Recognizing my Mother

Cangkya Rölpai Dorjé

⇦ verse by verse - all texts

Please enjoy this verse by verse comparison of various English translations of Cangkya Rölpai Dorjé's Recognizing My Mother, An Experiential Song on the View.

List of translations (arbitrary order). Please use the checkboxes to show/hide translations:

༄༅། །ལྟ་མགུར་ཨ་མ་ངོས་འཛིན་བཞུགས་སོ། །   (Text in Tibetan)
"Recognizing My Mother: An Experiential Song on the View" translated by Thupten Jinpa
"The Song on the View, Called Recognizing My Mother" translated by Karl Brunnholzl
 source: Straight from the Heart: Buddhist Pith Instructions
"Recognizing My Mother: Song of the Middle Way" translated by Stephen Dominick
"Getting to Know my Old Mother" translated by Gavin Kity


E ma ho ! (Thupten Jinpa)

E MA HO (Karl Brunnholzl)

Verse 1

༄༅། །ཟབ་མོ་རྟེན་འབྱུང་གི་དེ་ཉིད་ངོ་མཚར། །
ཇི་བཞིན་རྗེན་པ་རུ་སྟོན་པའི་བླ་མ། །
བཀའ་དྲིན་འཁོར་མེད་དེ་སྙིང་དབུས་བཞུགས་ཤིག །
གང་དྲན་ཐོལ་བྱུང་གི་ཚིག་གསུམ་སྨྲའོ། །

He who reveals bare the wonder
of profound dependent arising nature,
O my guru, your kindness is boundless indeed.
Kindly reside in my heart
as I utter these extemporaneous words
from the thoughts flashing in my mind. (Thupten Jinpa)

The amazing true reality of profound dependent origination
Is demonstrated by the guru in a naked way, just as it is—
With your kindness unrepayable, please remain in my heart.
I will utter three spontaneous words on whatever comes to my mind. (Karl Brunnholzl)

My master, kindness without compare
Imparts with total clarity
The wonderful truth of profound interdependence
May he forever remain within my heart
I will say a few words extemporaneously
From whatever understanding is within my mind (Stephen Dominick)

My master, kindness without equal,
reveals with total clarity
the wonderful truth of profound dependent arising.
May he remain forever within my heart.
I will say a few spontaneous words
of whatever arises within my mind. (Gavin Kity)

Verse 2

ཨ་མ་རྒན་མོ་དེ་ཡུན་རིང་སྟོར་བའི། །
བུ་ཆུང་སྨྱོན་པ་ང་ཇི་ཞིག་ལྟར་ཏེ། །
ཨ་མ་དྲིན་ཅན་དེ་ལྷན་ཅིག་འདུག་པ། །
ངོ་མ་ཤེས་པ་དེ་ཤེས་ལ་ཁད་སྣང་ངོ་། །

This lunatic child,
who lost his old mother long ago,
is about to realize coincidently
what he has not recognized:
That she has been with him all along! (Thupten Jinpa)

It seems that I, this crazy small child,
Who have lost my old mother for a long time,
Am about to realize, by sheer coincidence, my failure to recognize
That my kind mother has been with [me all along]. (Karl Brunnholzl)

I, a mad son
Was for so long without recognition
Of the presence of my mother
Now, by good fortune it dawns upon me –
She has been with me all along (Stephen Dominick)

I, a mad and stupid son,
was for so long without my mother;
now by good fortune it dawns upon me,
she was with me all along,
and I did not recognise her. (Gavin Kity)

Verse 3

ཇོ་ཇོ་རྟེན་འབྱུང་དེས་ལྐོག་ཏུ་བསྙད་པས། །
ཡིན་ཡིན་མིན་མིན་དེ་ཨེ་ཡིན་སྙམ་མོ། །
གཟུང་འཛིན་སྣ་ཚོགས་འདི་ཨ་མའི་འཛུམ་བག །
སྐྱེ་འཆི་འཕོ་འགྱུར་འདི་ཨ་མའི་བརྫུན་ཚིག །

She is perhaps that “is” and “is not,”
as told quietly by my brother, dependent arising.
The diverse subject-object duality is my mother’s benign smile;
this cycle of birth and death her deceptive words. (Thupten Jinpa)

My elder brother—dependent origination—explains her in a hidden way,
So I think, “Isn’t it that being is nonbeing?”
These various kinds of perceiver and perceived are mother’s smiles,
While birth, death, and change are mother’s lies. (Karl Brunnholzl)

My brother, dependent arising
Unprovoked, taught me still
And now a doubt has arisen within me
About the semblance of reality
Sometimes seeming true and other times not
The internal and external world in its diversity
Is merely the exhibition of my mother’s face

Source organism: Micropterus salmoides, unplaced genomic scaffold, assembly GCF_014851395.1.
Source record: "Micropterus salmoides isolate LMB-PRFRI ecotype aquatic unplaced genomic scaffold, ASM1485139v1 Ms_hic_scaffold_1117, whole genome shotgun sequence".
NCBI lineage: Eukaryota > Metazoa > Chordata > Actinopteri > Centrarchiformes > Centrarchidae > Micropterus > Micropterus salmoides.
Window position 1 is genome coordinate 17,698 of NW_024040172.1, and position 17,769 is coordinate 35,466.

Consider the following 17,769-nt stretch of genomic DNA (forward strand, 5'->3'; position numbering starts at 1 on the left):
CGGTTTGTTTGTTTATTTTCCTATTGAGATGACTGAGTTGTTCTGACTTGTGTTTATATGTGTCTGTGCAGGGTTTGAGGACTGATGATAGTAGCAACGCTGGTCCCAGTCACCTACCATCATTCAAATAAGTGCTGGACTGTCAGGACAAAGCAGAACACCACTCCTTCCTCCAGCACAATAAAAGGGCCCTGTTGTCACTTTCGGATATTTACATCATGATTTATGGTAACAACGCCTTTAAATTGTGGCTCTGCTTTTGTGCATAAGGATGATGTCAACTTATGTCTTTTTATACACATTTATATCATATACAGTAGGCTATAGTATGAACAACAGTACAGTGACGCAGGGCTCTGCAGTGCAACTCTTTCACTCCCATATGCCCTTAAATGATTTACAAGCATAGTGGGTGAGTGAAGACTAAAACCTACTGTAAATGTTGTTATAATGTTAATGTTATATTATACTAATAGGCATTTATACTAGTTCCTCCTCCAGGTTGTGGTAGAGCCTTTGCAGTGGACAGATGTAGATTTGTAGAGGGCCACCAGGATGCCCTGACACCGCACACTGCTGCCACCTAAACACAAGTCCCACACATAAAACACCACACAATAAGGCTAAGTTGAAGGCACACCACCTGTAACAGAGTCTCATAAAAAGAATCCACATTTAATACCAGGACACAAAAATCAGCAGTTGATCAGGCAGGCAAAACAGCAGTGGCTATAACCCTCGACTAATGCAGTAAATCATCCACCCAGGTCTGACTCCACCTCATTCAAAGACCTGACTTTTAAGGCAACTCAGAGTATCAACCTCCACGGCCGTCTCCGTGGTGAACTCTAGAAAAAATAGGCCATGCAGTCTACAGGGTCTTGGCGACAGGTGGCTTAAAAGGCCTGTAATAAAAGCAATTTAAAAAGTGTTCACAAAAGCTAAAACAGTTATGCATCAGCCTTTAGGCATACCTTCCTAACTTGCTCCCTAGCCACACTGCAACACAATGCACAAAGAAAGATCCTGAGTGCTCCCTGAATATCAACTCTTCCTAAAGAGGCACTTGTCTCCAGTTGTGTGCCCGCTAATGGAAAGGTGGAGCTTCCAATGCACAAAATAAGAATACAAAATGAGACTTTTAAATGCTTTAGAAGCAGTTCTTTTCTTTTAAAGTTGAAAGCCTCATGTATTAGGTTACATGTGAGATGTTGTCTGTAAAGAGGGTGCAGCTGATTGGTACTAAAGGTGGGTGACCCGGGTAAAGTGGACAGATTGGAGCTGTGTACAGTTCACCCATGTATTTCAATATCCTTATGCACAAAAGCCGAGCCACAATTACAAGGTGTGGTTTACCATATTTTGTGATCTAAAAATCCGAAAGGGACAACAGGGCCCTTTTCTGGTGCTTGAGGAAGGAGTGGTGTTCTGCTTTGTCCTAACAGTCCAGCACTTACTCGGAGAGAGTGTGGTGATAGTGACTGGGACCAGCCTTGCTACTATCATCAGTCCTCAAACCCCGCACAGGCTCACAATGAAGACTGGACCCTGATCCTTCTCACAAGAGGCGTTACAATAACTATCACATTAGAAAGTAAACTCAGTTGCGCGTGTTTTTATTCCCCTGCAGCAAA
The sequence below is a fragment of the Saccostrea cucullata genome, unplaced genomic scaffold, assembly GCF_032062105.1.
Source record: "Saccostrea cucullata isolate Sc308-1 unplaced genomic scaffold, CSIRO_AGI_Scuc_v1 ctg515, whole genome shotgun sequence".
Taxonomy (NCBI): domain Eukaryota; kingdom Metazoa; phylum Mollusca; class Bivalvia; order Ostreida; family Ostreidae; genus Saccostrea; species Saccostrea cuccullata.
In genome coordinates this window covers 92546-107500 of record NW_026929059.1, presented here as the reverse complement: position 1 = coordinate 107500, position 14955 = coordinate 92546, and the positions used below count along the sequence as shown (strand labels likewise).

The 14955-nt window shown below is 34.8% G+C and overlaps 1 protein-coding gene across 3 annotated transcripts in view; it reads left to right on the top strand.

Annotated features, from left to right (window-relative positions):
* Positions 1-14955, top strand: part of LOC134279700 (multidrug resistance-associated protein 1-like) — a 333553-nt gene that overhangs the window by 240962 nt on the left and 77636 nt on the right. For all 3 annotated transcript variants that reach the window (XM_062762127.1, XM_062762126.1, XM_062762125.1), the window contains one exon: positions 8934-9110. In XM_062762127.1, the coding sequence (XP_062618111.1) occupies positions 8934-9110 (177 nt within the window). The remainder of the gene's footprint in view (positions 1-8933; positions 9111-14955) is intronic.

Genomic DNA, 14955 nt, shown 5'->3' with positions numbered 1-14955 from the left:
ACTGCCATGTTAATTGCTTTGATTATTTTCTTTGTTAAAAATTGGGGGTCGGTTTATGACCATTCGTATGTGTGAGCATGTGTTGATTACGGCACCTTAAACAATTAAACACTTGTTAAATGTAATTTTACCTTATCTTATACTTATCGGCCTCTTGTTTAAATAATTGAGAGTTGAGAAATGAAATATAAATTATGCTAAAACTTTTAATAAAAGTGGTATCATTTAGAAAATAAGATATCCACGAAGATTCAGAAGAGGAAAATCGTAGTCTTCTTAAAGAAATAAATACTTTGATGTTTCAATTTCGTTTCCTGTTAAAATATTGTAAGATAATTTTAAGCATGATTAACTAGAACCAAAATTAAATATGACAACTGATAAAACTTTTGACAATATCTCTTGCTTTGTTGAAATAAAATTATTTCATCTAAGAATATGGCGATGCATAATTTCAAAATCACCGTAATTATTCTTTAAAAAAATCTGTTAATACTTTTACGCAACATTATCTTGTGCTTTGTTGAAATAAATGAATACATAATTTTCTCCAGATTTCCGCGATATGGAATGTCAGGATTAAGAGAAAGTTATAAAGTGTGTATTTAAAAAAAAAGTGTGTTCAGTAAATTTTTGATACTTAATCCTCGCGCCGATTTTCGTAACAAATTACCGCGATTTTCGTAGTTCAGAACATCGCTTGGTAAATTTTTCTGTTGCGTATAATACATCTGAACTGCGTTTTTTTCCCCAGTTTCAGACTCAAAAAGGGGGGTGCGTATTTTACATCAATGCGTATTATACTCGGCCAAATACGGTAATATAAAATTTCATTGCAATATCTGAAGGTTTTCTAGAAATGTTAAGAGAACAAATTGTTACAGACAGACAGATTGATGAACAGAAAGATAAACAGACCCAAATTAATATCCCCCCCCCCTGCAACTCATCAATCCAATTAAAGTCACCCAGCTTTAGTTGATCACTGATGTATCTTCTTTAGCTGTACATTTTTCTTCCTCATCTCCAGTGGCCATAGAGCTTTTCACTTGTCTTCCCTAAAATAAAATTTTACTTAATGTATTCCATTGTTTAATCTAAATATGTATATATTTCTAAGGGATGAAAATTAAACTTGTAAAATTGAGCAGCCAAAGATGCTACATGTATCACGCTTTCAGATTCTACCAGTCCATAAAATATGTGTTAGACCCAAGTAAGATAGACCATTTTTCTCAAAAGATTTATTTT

Likewise, the changes of birth and death merely her lies; (Stephen Dominick)

My brother dependent arising
has taught this secret to me
so now it raises a doubt in me
if that really exists which sometimes seems there
and seems not there at other times
The inner and outer world in its variety
is but the smile of mother;
the changes of birth and death her lies; (Gavin Kity)

Verse 4

བསླུ་མེད་ཨ་མ་ཡིས་ཁོ་བོ་བསླུས་སོ། །
ཇོ་ཇོ་རྟེན་འབྱུང་དེས་སྐྱོབ་པར་རེའོ། །
རྣམ་པ་གཅིག་ཏུ་ན་ཨ་མ་རྒན་མོ། །
ཁོ་ནའི་དྲིན་གྱིས་ནི་གྲོལ་བར་རེ་སྟེ། །

My undeceiving mother, you have betrayed me!
So, I hope to be saved by my brother, dependent arising.
Yet it is ultimately through your kindness alone, O mother,
that I can hope to be freed. (Thupten Jinpa)

I have been tricked by my undeceiving mother,
So I hope to be saved by my elder brother, dependent origination.
But from a certain perspective, it is through the kindness
Of my old mother alone that I can hope for liberation. (Karl Brunnholzl)

I have since come to know – Mother, you have continually deceived me
May my brother, dependent arising, protect me!
In my past, I have expected old mother to provide complete liberation (Stephen Dominick)

undeceiving mother you deceive me,
my brother dependent arising will protect me, I hope
Ultimately, it is solely by the kindness of old mother
that freedom can be expected to be won, (Gavin Kity)

Verse 5

གཟུང་འཛིན་འདི་ཉིད་ཀོ་འདི་ལྟར་ཡིན་ན། །
དུས་གསུམ་རྒྱལ་བས་ཀྱང་སྐྱོབ་ཐབས་མི་འདུག །
འགྱུར་བ་སྣ་ཚོགས་འདི་འགྱུར་མེད་ཨ་མའི། །
རྣམ་འགྱུར་ཡིན་པས་ན་གྲོལ་རྒྱུ་འདུག་གོ །

If subject-object duality is as they seem to be,
then not even the buddhas of the three times can save us.
But this diversity of changes is in reality
my unchanging mother’s expressions.
Hence there is indeed a way out. (Thupten Jinpa)

If those perceivers and what they perceive were just as they are,
There is no way I could be saved even by the Victors of the three times!
But since these various changes are the expressive moods
Of my changeless mother, there is the chance for liberation. (Karl Brunnholzl)

But, if I myself remain under the deception of these appearances –
These convincing internal and external worlds created by her
Even the buddhas of the three times
Will have no way of protecting me
These changes are mere false expressions of Mother
Freedom, therefore, is possible (Stephen Dominick)

for if the inner and outer were as inherently existent as they seem,